An important advantage of the invention is that, in addition to enabling positioning of the craft or vehicle in relation to stationary transponders 1 and 2, the invention permits positioning relative to the same stationary transponders 1 and 2, of other vehicles equipped with one of 2n-1 available transponders. Thus, for example, when it is desire to position a marine vehicle, equipped with the interrogator-receiver and an underwater vehicle equipped with a third transponder (which is not shown but will be referred to for the sake of convenience as transponder 3), in relation to stationary transponder 1 and 2, a determination is first made by the process described above, of the separation distance between stationary transponders 1 and 2. The interrogator then emits code D which causes the transmission, by stationary transponders 1 and 2, of their particular frequency and transmission by transponder 3, of general frequency Fg. The receiver of the marine vehicle, therefore, first receives the three responses referred to above, then two further responses coming from stationary transponders 1 and 2, and, subsequent to the reception of the latter, the general frequency transmitted by transponder 3. The marine vehicle is, therefore, able to determine its own coordinates in relation to stationary transponders 1 and 2, as well as those of the underwater vehicle equipped with transponder 3. Further, the underwater vehicle is able to establish its own coordinates as well as those of the marine vehicle, provided that the submersion depth of the underwater vehicle is known. The distance of the underwater vehicle from each of the stationary transponders 1 and 2 is actually established by the time period that elapses between the transmission by its associated transponder 3 of the general frequency Fg and the reception by the underwater vehicle of the response signals of stationary transponders 1 and 2 to this transmission. To determine the coordinates of the marine vehicle, the computing unit of the underwater vehicle uses the difference of the distances between the marine vehicle and each stationary transponder which is obtained by subtracting the period that elapses between reception of the interrogation signal by the underwater vehicle and the response of transponders 1 and 2 to this interrogation, from half the period that elapses between the transmission of the general frequency by transponder 3 and reception by the underwater vehicle of the response of reference transponders 1 and 2 to this transmission.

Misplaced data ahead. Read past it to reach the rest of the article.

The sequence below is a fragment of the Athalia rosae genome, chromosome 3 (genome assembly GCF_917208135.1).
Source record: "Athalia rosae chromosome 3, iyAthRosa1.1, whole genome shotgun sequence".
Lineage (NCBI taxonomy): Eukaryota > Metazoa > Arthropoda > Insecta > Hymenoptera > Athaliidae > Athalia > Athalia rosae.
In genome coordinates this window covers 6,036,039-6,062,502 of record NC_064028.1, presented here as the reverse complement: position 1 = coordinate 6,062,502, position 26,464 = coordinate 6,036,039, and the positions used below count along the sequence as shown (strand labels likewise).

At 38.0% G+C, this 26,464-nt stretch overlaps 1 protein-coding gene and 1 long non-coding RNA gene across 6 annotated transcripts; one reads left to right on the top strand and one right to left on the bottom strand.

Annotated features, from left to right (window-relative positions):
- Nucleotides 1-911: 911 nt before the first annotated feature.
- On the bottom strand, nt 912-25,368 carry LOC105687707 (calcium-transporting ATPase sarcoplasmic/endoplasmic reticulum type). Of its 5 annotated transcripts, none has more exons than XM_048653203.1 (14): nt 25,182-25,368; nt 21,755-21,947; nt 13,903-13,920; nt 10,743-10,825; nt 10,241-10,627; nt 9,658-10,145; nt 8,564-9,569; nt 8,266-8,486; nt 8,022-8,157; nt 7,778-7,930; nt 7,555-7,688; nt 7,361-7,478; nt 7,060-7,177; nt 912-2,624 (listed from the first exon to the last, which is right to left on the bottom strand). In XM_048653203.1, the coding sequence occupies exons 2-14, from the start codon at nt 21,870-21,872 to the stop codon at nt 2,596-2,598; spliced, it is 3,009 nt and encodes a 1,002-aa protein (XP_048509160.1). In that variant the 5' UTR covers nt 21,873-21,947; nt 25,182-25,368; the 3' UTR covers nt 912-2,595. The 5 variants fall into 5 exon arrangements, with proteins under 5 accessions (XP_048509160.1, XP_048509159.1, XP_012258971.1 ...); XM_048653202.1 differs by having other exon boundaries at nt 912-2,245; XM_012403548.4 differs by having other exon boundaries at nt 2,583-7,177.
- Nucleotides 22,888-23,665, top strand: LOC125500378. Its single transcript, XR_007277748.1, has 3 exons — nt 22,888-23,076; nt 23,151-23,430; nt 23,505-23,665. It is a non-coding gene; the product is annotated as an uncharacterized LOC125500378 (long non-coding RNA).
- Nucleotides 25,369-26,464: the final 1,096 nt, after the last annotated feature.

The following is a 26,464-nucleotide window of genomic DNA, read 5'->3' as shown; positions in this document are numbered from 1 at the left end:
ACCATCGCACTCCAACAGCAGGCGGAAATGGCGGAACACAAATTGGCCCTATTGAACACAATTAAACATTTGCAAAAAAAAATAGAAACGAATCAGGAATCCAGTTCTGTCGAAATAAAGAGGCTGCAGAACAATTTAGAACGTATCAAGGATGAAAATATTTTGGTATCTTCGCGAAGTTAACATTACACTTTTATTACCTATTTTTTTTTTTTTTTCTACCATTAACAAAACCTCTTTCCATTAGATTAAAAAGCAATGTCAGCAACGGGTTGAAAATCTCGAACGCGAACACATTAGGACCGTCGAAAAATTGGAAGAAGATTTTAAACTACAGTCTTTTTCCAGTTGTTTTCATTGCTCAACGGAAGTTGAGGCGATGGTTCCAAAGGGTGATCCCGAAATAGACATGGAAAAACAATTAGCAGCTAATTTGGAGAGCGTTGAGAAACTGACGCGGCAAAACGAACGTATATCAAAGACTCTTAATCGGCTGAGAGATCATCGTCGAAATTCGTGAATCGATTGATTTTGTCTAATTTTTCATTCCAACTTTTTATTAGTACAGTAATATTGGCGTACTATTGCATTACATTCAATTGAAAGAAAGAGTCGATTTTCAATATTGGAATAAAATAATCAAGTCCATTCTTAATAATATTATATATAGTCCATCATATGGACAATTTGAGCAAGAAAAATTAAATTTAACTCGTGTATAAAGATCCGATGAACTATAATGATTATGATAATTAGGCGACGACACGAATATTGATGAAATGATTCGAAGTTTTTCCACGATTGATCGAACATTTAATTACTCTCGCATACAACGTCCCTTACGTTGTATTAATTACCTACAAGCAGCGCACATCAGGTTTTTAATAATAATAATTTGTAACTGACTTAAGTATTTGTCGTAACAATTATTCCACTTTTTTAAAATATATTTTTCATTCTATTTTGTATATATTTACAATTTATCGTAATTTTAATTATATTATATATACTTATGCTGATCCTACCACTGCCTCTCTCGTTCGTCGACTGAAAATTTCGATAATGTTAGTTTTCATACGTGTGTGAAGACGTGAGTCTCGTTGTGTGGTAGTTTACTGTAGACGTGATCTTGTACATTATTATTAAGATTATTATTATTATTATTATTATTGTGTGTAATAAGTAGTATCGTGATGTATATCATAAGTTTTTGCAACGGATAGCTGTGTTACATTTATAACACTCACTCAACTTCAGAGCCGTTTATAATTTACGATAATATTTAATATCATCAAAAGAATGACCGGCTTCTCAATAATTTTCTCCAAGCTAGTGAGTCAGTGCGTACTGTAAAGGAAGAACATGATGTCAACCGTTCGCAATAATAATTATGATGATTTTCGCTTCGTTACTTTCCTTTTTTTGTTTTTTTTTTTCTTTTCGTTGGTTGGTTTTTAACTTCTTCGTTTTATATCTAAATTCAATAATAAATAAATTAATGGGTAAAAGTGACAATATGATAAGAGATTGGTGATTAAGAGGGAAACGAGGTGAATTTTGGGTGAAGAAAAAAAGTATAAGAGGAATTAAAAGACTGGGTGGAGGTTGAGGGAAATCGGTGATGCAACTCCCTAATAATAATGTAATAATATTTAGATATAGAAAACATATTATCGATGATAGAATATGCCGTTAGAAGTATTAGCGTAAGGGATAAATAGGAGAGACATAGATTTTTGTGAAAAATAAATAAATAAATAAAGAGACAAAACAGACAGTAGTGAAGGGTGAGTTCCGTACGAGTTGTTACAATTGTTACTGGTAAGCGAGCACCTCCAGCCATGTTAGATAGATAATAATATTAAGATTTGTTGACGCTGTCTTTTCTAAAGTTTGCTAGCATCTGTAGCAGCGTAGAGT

Referring to FIG. 1 of the drawings, there is shown an embodiment of an interrogation and reception unit which permits the practice of the positioning technique of the invention as described hereinabove.